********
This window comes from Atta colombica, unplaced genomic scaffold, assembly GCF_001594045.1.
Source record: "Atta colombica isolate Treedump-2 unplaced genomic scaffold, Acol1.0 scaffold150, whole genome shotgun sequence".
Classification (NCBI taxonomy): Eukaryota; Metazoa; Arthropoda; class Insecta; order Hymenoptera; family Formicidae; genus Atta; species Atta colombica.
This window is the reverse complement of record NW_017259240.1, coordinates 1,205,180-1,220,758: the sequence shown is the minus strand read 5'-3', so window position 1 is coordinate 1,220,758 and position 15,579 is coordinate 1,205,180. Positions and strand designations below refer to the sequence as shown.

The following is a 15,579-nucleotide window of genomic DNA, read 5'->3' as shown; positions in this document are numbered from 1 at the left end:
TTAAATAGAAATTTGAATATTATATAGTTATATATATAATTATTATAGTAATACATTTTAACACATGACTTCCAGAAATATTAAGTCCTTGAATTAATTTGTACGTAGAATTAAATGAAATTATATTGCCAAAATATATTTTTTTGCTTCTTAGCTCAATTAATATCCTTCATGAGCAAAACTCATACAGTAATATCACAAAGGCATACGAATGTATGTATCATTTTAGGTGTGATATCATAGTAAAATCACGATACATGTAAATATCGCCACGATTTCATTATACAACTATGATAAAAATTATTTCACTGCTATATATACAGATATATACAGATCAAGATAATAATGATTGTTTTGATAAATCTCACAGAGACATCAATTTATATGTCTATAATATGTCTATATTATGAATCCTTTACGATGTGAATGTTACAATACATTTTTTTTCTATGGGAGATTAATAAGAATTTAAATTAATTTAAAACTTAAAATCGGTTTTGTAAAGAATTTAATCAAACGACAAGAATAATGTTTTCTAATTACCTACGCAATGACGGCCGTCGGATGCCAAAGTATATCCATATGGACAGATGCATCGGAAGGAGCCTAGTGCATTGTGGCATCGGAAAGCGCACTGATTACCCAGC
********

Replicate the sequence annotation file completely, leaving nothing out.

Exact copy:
This window comes from Atta colombica, unplaced genomic scaffold, assembly GCF_001594045.1.
Source record: "Atta colombica isolate Treedump-2 unplaced genomic scaffold, Acol1.0 scaffold150, whole genome shotgun sequence".
Classification (NCBI taxonomy): Eukaryota; Metazoa; Arthropoda; class Insecta; order Hymenoptera; family Formicidae; genus Atta; species Atta colombica.
This window is the reverse complement of record NW_017259240.1, coordinates 1,205,180-1,220,758: the sequence shown is the minus strand read 5'-3', so window position 1 is coordinate 1,220,758 and position 15,579 is coordinate 1,205,180. Positions and strand designations below refer to the sequence as shown.

The following is a 15,579-nucleotide window of genomic DNA, read 5'->3' as shown; positions in this document are numbered from 1 at the left end:
TTAAATAGAAATTTGAATATTATATAGTTATATATATAATTATTATAGTAATACATTTTAACACATGACTTCCAGAAATATTAAGTCCTTGAATTAATTTGTACGTAGAATTAAATGAAATTATATTGCCAAAATATATTTTTTTGCTTCTTAGCTCAATTAATATCCTTCATGAGCAAAACTCATACAGTAATATCACAAAGGCATACGAATGTATGTATCATTTTAGGTGTGATATCATAGTAAAATCACGATACATGTAAATATCGCCACGATTTCATTATACAACTATGATAAAAATTATTTCACTGCTATATATACAGATATATACAGATCAAGATAATAATGATTGTTTTGATAAATCTCACAGAGACATCAATTTATATGTCTATAATATGTCTATATTATGAATCCTTTACGATGTGAATGTTACAATACATTTTTTTTCTATGGGAGATTAATAAGAATTTAAATTAATTTAAAACTTAAAATCGGTTTTGTAAAGAATTTAATCAAACGACAAGAATAATGTTTTCTAATTACCTACGCAATGACGGCCGTCGGATGCCAAAGTATATCCATATGGACAGATGCATCGGAAGGAGCCTAGTGCATTGTGGCATCGGAAAGCGCACTGATTACCCAGC